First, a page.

The Northern Illinois senior fullback and Harrison High School graduate heard from Huskies coach Rod Carey, and it was a very rewarding conversation.
Carey offered Connors, who arrived at Northern Illinois as a preferred walk-on prior to the 2010 season, a scholarship for his final two semesters at the university.
“I was home after the bowl game, he called me and he goes, ‘You’ve done what we’ve asked you to do, all the right things, and we’d like to basically reward you for your hard work and put you on scholarship,’” Connors said. “It was a blessing. I couldn’t believe it. I was shaking. My mom was at work. I called her, she rushed home and gave me a big hug. It was pretty surreal.”
Connors didn’t have any offers from Football Bowl Subdivision schools coming out of high school. He had Football Championship Subdivision interest, but no full-ride scholarship offers.
Former Northern Illinois coach Jerry Kill, now at Minnesota, liked what he saw from Connors as a pulling guard and figured he could transition to fullback. Connors took the chance, and moved more than 750 miles north to Illinois.
“I was always told I was too slow, couldn’t make it,” Connors said. “Since I’ve been here, I proved that I can. That was really the driving force to me getting here, was just the doubters, I guess you could say.”
Connors graduated last December, and the All-Mid-American Conference pick last season is now working on his master’s in political science. He will finish classes this upcoming semester and hopes to get into federal law enforcement, with the goal of working for an agency such as the DEA or ATF.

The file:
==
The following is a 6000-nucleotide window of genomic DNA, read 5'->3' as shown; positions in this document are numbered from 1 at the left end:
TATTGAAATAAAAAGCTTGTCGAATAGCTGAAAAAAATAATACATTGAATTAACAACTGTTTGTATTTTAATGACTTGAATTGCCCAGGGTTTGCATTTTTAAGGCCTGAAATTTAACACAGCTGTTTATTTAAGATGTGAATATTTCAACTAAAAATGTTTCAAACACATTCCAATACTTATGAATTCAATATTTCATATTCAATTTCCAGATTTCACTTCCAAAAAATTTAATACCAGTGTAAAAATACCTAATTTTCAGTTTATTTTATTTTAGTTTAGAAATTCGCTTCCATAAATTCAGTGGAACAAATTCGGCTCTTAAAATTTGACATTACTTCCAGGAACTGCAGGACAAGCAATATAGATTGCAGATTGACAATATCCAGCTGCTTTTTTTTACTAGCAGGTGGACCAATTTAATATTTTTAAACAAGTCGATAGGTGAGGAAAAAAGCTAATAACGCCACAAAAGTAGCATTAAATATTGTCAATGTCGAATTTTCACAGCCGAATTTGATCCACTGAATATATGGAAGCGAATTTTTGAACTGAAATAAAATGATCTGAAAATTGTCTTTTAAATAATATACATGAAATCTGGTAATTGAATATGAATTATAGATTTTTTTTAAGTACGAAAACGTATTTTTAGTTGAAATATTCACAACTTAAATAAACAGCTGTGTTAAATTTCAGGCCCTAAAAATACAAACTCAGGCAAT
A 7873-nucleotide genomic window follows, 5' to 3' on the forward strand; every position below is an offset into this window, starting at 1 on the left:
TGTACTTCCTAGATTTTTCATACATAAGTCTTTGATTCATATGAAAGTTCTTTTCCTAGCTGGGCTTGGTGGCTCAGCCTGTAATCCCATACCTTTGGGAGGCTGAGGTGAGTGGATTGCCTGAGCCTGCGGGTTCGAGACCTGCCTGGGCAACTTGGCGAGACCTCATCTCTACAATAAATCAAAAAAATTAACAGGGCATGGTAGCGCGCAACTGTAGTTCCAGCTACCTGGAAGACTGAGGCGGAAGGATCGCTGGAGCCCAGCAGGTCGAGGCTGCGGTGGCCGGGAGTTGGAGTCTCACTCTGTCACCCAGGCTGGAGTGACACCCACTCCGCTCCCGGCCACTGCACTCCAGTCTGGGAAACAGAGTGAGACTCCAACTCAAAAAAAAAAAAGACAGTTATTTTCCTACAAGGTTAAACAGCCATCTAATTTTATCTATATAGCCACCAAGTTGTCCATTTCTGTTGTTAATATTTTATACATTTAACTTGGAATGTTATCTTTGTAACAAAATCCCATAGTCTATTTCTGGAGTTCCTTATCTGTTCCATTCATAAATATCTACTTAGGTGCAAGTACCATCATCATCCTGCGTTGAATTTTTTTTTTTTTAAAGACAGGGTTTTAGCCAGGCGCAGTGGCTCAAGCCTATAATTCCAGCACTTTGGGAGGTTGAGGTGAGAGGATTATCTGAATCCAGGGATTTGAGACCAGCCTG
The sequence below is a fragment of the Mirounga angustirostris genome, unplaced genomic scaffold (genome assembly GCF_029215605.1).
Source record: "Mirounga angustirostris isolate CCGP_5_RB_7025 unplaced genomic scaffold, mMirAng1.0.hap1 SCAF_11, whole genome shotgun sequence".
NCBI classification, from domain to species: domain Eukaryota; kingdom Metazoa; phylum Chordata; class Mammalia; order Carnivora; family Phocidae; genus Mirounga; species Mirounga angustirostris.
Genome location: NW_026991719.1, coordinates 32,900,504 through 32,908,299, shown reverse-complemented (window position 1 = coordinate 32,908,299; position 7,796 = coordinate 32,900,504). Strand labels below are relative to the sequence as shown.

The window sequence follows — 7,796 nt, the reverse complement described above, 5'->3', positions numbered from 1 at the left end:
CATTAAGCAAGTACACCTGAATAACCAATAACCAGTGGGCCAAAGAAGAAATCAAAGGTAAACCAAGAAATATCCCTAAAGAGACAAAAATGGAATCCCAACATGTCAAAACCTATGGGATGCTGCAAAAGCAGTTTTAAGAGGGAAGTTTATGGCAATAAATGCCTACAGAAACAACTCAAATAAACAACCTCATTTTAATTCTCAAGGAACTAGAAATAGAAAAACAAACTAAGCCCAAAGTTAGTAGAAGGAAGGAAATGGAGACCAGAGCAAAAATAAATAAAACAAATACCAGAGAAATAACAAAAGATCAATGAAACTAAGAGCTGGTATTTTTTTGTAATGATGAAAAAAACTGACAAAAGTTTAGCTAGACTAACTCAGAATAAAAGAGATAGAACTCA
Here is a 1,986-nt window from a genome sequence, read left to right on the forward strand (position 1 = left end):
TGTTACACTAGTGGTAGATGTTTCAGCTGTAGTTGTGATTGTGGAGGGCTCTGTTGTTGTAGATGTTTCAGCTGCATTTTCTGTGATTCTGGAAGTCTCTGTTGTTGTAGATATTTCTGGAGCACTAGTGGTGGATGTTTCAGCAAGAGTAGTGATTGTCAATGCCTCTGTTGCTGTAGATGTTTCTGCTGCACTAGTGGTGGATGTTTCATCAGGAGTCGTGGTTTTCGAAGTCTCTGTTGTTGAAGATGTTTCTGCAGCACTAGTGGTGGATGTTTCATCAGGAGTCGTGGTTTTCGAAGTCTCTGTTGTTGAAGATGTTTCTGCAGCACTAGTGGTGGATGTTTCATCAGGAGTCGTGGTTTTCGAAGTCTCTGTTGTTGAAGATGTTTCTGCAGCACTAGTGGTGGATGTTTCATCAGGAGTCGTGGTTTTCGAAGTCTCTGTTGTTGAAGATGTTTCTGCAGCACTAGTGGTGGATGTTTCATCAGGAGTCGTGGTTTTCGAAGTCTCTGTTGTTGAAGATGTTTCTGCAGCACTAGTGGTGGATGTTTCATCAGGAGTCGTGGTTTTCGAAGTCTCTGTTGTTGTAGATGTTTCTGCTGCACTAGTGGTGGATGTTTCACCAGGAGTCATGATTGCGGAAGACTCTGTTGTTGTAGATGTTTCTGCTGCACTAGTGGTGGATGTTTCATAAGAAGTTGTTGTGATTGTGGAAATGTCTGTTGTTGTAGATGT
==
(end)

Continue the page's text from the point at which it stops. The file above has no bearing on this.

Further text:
Connors will be able to write his thesis this spring and earn his master’s degree.
On the field, he’s listed as the backup fullback behind starter Rob Sterling. Connors also saw time on the kickoff return and special teams units last year, and he worked with the punt team during the Huskies’ fall camp.
Whichever position it is, Connors will likely see playing time of some sort tonight when Northern Illinois opens the season with Presbyterian.
“He is a true fullback. He’s an in-the-backfield fullback guy. He’s a guy who is physical at the point of attack. He’s physical at the point of attack and he’s a threat game in the pass game, the play-action game,” Northern Illinois tight ends/fullbacks coach Craig Harmon said. “He’s a true fullback, the old-school fullback. He’s going to run in there and knock the crap out of somebody.”